The shoulder is deemed to be a joint of the ball and socket type, as is the hip. The major difference is that in the hip, there is actually a bony socket on the pelvis (Called the acetabulum) that the head of the femur fits into. There really is no such structure in the shoulder, the "socket" in the shoulder is made up of tendon and cartilage structures.
This results in a highly fluid, mobile joint that is able to move in many directions. Most other joints have a limited range of motion because the bony parts that make up the joint will not allow further motion in a direction. When you get to the end of that range, that is what is termed "locked out".
You can't really do that in the shoulder. If you get to a certain point and can't really move any further, or it produces pain, then what is happening is that you have reached the range limit of a tendon/muscle complex or a ligament. Forcing these to stretch further, especially under the load of a pullup can cause injury.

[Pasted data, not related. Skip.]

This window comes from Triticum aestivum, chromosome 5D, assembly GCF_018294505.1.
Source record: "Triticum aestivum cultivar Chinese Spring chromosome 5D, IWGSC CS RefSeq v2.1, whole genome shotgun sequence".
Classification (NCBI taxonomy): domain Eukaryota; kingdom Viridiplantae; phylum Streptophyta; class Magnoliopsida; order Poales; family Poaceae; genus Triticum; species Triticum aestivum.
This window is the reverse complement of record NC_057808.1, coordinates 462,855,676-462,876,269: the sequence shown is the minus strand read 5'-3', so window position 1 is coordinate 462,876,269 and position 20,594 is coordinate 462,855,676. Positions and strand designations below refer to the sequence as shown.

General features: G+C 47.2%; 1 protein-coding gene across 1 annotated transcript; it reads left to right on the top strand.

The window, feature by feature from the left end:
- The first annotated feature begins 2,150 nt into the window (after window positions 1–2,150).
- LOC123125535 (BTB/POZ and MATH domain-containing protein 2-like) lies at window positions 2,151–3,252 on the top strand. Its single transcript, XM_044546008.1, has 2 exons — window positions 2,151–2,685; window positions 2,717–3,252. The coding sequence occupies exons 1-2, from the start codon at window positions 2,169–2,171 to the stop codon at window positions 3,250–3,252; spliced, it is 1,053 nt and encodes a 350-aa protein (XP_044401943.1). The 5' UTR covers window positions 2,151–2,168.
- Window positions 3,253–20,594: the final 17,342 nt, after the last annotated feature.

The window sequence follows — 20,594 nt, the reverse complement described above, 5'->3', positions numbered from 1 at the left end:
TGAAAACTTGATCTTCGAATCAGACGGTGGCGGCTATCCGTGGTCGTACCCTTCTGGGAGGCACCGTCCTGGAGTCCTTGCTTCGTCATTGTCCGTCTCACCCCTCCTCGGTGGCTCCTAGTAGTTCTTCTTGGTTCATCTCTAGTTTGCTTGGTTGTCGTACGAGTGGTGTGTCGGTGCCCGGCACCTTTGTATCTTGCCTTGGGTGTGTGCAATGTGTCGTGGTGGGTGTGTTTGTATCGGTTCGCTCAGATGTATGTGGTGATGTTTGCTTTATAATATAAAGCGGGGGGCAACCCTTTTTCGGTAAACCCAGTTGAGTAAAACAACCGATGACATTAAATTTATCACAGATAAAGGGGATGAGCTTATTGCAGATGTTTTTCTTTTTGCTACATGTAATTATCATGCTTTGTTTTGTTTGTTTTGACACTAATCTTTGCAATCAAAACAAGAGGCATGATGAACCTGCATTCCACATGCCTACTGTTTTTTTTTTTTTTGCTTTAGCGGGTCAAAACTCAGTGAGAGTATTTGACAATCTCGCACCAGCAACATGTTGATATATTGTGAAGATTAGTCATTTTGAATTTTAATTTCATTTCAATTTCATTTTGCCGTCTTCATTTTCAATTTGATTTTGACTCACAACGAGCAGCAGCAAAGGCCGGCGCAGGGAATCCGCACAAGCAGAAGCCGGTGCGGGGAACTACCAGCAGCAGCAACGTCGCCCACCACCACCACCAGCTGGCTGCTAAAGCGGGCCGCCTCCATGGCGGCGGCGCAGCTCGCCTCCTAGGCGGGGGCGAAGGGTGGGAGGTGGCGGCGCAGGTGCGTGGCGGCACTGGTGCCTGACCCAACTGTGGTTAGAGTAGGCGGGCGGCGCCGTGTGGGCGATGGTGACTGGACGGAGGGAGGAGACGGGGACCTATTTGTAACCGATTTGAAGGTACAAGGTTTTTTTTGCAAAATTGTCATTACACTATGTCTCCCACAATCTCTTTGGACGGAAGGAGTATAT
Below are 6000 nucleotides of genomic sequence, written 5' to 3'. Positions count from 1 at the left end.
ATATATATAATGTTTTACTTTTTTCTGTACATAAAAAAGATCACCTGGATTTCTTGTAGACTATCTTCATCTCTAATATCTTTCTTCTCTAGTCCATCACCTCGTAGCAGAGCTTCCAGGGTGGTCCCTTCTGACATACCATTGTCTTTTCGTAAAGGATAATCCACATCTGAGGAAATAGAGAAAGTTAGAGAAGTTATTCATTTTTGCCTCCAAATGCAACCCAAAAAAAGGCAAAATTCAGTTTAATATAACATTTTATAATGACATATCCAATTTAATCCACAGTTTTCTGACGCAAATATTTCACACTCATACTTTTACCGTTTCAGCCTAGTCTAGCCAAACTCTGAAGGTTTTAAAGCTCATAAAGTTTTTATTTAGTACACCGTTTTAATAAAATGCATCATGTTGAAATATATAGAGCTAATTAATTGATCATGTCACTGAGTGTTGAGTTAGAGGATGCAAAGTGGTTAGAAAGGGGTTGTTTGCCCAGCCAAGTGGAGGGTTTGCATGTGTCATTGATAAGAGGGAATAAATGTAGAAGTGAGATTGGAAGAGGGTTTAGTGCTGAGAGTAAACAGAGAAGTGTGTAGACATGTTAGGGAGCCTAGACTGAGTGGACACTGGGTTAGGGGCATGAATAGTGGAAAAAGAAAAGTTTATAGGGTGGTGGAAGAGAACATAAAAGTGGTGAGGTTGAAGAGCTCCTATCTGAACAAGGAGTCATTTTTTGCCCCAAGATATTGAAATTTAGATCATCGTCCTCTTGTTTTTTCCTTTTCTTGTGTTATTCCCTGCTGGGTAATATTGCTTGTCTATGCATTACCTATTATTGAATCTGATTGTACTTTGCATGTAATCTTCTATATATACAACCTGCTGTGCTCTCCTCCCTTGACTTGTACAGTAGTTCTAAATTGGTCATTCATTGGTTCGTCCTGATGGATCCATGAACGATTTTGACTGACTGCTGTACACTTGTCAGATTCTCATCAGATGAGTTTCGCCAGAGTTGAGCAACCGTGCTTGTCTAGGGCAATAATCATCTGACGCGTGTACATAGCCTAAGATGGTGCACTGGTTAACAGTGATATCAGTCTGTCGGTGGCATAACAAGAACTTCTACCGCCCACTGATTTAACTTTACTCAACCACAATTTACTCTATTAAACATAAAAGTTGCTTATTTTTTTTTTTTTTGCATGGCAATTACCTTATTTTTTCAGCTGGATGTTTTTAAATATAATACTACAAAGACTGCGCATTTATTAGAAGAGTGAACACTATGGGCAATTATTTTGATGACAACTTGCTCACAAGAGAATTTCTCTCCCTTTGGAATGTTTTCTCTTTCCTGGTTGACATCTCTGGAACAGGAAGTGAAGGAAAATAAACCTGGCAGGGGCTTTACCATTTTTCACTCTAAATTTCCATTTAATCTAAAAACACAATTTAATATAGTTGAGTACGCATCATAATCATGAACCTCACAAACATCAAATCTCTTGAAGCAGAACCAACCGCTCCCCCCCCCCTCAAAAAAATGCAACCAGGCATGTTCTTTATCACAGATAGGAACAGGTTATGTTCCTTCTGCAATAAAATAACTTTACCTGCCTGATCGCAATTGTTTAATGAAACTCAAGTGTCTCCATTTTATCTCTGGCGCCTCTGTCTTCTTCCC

There are a few different things that can cause a limited range of motion in the shoulder, such as highly developed muscles without concurrent stretching, natural morphology, previous injury. I trained an athlete that could not "hang" in a pullup position without dislocating his shoulder due to many dislocations in his history. It is also possible that by forcing yourself into a full hang, you are putting the shoulder at high tension when it shouldn't be.
If you feel like your shoulder mobility is hindering you, than you can try safe swimming stretches and there are some martial arts routines that safely stretch the shoulder, but it's not likely that you have such a limited range of motion that it hinders your athletic goals. If that is truly the case, then I would get with a professional for an assessment.